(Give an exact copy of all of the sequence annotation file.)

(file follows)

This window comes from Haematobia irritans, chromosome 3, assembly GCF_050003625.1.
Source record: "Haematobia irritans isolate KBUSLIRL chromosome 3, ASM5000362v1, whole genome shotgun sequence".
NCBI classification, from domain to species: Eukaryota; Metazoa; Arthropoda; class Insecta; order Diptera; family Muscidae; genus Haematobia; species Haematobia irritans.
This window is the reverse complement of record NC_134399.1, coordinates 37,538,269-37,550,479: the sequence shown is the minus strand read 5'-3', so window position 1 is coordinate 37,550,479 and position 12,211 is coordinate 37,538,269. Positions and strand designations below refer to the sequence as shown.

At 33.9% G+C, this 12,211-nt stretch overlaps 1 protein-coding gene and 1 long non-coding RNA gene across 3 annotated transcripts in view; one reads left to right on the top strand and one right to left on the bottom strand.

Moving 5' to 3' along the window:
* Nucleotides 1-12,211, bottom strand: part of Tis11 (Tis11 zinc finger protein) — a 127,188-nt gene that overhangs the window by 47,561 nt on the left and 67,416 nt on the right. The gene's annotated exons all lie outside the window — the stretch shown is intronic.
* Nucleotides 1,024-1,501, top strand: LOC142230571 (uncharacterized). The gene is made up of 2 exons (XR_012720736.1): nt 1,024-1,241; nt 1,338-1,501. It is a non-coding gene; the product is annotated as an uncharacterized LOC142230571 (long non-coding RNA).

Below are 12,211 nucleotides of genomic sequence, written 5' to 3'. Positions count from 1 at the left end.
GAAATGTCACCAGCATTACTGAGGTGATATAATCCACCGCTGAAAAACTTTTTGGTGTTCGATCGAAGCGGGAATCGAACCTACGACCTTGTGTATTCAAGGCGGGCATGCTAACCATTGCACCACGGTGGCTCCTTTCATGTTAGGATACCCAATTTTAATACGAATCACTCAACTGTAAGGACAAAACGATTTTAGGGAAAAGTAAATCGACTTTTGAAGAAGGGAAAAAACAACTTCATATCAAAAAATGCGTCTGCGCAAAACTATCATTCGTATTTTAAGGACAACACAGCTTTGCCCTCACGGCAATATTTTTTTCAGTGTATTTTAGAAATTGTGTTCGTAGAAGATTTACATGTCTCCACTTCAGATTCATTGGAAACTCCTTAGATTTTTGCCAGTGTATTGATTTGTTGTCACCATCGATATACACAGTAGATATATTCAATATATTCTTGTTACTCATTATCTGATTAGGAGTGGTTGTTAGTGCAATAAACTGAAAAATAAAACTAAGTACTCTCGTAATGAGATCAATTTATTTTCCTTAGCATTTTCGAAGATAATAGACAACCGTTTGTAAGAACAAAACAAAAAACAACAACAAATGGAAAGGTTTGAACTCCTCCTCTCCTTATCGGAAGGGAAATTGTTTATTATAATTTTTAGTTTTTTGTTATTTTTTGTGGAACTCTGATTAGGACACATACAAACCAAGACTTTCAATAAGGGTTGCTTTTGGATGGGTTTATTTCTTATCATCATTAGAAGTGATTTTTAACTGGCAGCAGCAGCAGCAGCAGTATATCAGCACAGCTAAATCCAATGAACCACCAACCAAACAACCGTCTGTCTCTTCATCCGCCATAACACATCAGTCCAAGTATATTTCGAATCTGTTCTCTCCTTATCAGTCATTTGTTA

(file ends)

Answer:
This window comes from Haematobia irritans, chromosome 3, assembly GCF_050003625.1.
Source record: "Haematobia irritans isolate KBUSLIRL chromosome 3, ASM5000362v1, whole genome shotgun sequence".
NCBI classification, from domain to species: Eukaryota; Metazoa; Arthropoda; class Insecta; order Diptera; family Muscidae; genus Haematobia; species Haematobia irritans.
This window is the reverse complement of record NC_134399.1, coordinates 37,538,269-37,550,479: the sequence shown is the minus strand read 5'-3', so window position 1 is coordinate 37,550,479 and position 12,211 is coordinate 37,538,269. Positions and strand designations below refer to the sequence as shown.

At 33.9% G+C, this 12,211-nt stretch overlaps 1 protein-coding gene and 1 long non-coding RNA gene across 3 annotated transcripts in view; one reads left to right on the top strand and one right to left on the bottom strand.

Moving 5' to 3' along the window:
* Nucleotides 1-12,211, bottom strand: part of Tis11 (Tis11 zinc finger protein) — a 127,188-nt gene that overhangs the window by 47,561 nt on the left and 67,416 nt on the right. The gene's annotated exons all lie outside the window — the stretch shown is intronic.
* Nucleotides 1,024-1,501, top strand: LOC142230571 (uncharacterized). The gene is made up of 2 exons (XR_012720736.1): nt 1,024-1,241; nt 1,338-1,501. It is a non-coding gene; the product is annotated as an uncharacterized LOC142230571 (long non-coding RNA).

Below are 12,211 nucleotides of genomic sequence, written 5' to 3'. Positions count from 1 at the left end.
GAAATGTCACCAGCATTACTGAGGTGATATAATCCACCGCTGAAAAACTTTTTGGTGTTCGATCGAAGCGGGAATCGAACCTACGACCTTGTGTATTCAAGGCGGGCATGCTAACCATTGCACCACGGTGGCTCCTTTCATGTTAGGATACCCAATTTTAATACGAATCACTCAACTGTAAGGACAAAACGATTTTAGGGAAAAGTAAATCGACTTTTGAAGAAGGGAAAAAACAACTTCATATCAAAAAATGCGTCTGCGCAAAACTATCATTCGTATTTTAAGGACAACACAGCTTTGCCCTCACGGCAATATTTTTTTCAGTGTATTTTAGAAATTGTGTTCGTAGAAGATTTACATGTCTCCACTTCAGATTCATTGGAAACTCCTTAGATTTTTGCCAGTGTATTGATTTGTTGTCACCATCGATATACACAGTAGATATATTCAATATATTCTTGTTACTCATTATCTGATTAGGAGTGGTTGTTAGTGCAATAAACTGAAAAATAAAACTAAGTACTCTCGTAATGAGATCAATTTATTTTCCTTAGCATTTTCGAAGATAATAGACAACCGTTTGTAAGAACAAAACAAAAAACAACAACAAATGGAAAGGTTTGAACTCCTCCTCTCCTTATCGGAAGGGAAATTGTTTATTATAATTTTTAGTTTTTTGTTATTTTTTGTGGAACTCTGATTAGGACACATACAAACCAAGACTTTCAATAAGGGTTGCTTTTGGATGGGTTTATTTCTTATCATCATTAGAAGTGATTTTTAACTGGCAGCAGCAGCAGCAGCAGTATATCAGCACAGCTAAATCCAATGAACCACCAACCAAACAACCGTCTGTCTCTTCATCCGCCATAACACATCAGTCCAAGTATATTTCGAATCTGTTCTCTCCTTATCAGTCATTTGTTA